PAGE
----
Daikokuten tattoo sleeve

daikokuten lucky tattoo sleeve meanings


Japanese tattoogermany sleeve asian
Japanese tattoogermany sleeve asian

Daikokuten (大黒天) is one of the seven good lucky gods, the "Great Black".

Originally was the Indian deity Mahakala. From the Indian pantheon, Mahakala moved to the Buddhist one, as one of the gods-protectors of the Buddhas from dark forces. In the 7th century, the Chinese monk Yijing, who went to India, mentioned in his travel notes the fact that he met two-armed statuettes of Mahakala, who is the patron saint of cuisine, in Indian temples.

This fashion has taken root in China, where Mahakala also became the patron of the kitchen. In the ninth century China was visited by the founder of the Tendai school, Saicho, who brought a figurine of Mahakala to Japan. Since the name "Mahakala" meant "Big Black", in Japan the god became known as Daikokuten, which was the literal translation of "Mahakala" from Sanskrit into Japanese. Due to the fact that the first characters of the name of the deity Okuninushi could be read as "Daikoku", a pun arose that led to the identification of Daikokuten with Okuninushi.

Since the XIV century, Daikokuten has firmly established itself among the seven gods of happiness, in the role of a kitchen god supplying food to believers. In this role, he began to present himself as a portly merchant, with a shoulder bag full of provisions. Among merchants, he came to be revered as the patron of business, and in western Japan he became the epitome of kami fields. He is also sometimes revered as the guardian god of the home. The animal messenger of Daikokuten is the mouse. Since the mouse rescued Okunikushi from the fiery trap of Susanoo, it is an additional reason for identifying Daikokuten with this god.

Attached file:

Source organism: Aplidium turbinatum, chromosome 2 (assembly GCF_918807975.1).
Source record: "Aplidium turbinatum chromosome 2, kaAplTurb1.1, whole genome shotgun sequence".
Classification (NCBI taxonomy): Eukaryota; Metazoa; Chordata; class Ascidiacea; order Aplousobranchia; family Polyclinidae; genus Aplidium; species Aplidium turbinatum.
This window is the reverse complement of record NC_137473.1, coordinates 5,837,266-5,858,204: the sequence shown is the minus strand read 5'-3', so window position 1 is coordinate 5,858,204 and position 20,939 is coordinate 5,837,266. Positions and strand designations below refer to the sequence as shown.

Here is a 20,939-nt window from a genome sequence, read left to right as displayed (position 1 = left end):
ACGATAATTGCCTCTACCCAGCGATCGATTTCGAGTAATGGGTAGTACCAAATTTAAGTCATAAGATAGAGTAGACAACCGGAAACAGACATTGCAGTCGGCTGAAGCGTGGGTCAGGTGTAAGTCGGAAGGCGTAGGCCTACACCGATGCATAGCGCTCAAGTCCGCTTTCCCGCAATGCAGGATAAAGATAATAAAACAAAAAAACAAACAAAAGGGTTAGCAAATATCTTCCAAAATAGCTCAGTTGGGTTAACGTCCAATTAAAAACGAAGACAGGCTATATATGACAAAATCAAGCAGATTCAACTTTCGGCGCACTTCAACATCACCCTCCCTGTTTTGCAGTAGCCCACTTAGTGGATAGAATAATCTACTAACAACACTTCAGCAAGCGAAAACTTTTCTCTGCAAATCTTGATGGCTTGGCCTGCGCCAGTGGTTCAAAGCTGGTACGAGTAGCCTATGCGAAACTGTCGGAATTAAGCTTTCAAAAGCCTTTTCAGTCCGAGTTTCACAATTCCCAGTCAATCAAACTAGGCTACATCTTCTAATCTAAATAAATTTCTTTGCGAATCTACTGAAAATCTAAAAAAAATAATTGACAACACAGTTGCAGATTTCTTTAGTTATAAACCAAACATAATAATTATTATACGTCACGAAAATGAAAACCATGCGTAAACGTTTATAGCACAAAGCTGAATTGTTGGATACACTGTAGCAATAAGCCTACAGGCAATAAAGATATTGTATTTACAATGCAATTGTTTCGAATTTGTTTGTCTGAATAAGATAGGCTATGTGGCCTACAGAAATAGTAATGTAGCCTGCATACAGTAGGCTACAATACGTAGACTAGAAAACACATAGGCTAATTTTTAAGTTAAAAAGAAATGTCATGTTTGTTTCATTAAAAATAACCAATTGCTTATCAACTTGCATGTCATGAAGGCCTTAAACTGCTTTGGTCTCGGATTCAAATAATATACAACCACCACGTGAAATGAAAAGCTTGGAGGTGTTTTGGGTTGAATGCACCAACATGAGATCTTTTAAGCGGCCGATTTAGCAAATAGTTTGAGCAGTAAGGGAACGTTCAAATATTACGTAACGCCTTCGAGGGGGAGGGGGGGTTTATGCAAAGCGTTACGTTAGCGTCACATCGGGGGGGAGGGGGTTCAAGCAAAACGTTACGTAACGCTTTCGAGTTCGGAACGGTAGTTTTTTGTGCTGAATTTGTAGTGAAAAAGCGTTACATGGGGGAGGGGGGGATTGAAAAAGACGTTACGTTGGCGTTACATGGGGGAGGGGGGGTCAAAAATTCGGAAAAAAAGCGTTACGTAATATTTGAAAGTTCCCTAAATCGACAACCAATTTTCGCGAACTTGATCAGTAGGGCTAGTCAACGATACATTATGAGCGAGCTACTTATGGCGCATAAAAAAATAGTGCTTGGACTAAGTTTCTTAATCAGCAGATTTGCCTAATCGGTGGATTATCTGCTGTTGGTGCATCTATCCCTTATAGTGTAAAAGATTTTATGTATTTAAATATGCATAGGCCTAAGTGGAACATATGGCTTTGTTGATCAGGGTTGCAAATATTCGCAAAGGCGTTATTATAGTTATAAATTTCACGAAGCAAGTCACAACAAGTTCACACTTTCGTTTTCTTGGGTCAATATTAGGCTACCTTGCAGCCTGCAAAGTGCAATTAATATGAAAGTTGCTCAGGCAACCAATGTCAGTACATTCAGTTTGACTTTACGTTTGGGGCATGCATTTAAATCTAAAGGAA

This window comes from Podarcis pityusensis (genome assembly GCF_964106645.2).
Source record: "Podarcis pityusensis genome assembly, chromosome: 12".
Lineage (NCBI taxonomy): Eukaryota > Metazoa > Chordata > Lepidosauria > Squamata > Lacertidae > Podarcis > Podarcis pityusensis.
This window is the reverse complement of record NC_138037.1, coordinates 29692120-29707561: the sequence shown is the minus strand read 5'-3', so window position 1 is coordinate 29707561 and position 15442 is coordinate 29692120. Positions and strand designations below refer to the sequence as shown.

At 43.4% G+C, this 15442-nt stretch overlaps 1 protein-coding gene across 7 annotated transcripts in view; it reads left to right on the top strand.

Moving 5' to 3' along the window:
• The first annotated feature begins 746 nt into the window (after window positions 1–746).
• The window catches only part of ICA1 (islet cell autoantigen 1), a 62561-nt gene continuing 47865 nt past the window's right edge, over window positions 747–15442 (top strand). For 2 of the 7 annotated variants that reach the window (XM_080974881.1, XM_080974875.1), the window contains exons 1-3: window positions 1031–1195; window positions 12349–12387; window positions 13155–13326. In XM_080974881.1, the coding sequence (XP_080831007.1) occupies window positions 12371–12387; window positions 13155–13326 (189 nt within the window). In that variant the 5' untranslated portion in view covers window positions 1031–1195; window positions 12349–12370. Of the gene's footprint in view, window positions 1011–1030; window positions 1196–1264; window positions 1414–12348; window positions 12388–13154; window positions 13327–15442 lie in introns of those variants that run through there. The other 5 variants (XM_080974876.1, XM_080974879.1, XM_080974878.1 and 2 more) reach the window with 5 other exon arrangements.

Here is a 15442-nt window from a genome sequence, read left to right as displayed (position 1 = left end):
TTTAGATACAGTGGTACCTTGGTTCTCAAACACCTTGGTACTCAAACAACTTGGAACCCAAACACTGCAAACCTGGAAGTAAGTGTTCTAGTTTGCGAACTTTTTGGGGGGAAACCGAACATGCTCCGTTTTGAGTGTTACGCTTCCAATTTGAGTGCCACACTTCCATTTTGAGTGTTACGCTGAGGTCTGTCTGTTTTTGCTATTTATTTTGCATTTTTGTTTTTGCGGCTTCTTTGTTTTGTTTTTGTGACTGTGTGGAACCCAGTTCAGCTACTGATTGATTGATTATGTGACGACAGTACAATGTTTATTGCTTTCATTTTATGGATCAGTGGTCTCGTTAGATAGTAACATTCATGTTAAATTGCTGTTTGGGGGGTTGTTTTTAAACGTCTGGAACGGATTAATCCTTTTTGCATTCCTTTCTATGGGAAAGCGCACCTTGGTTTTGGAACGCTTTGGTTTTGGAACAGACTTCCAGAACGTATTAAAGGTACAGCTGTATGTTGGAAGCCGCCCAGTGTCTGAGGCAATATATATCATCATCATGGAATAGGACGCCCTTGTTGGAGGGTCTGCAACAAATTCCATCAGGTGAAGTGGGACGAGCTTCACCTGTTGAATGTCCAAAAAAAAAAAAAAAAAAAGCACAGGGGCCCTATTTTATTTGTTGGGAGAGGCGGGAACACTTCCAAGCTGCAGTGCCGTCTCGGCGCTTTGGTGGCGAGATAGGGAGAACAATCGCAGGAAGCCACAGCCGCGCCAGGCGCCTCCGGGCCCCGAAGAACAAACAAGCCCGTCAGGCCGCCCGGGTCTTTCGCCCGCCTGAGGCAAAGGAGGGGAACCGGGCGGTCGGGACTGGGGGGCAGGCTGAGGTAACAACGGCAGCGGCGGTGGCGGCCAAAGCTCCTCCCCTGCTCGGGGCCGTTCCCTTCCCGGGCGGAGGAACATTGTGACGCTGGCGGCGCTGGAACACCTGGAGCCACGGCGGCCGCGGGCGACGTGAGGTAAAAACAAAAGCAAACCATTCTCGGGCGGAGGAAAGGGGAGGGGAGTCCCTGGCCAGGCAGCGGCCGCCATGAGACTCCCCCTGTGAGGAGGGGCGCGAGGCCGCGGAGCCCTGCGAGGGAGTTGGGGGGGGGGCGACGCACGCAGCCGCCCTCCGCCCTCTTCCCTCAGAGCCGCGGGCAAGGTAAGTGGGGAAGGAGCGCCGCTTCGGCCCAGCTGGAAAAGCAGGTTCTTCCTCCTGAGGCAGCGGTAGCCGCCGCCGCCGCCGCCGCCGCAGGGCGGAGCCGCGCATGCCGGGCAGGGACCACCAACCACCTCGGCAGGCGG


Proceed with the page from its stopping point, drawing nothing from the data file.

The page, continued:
Daikoku tattoo meaning. Daikoku is one of the seven gods of happiness. Concurrently, he is also the deity of prosperity and wealth. Some people revere Daikoku as the patron saint of the hearth. Usually, when making a netsuke, he is depicted wearing a tori-eboshi hat, wearing a kariginu costume and, of course, with a bag of magic rice, which symbolizes wealth and wealth.

Japanese culture is known for its many unique traditions and beliefs, including the concept of lucky gods. These gods, also known as seven lucky gods or shichifukujin, are believed to bring wealth, health, and good fortune to those who worship and offer them respect. Each of the seven gods represents a different virtue or attribute, such as wisdom, happiness, and longevity. These gods are often depicted in art and statues around Japan, and their symbols are commonly used in various forms of Japanese media, such as anime and manga. Many people in Japan still hold strong beliefs in the power of the lucky gods, and they continue to be an important part of Japanese culture and tradition.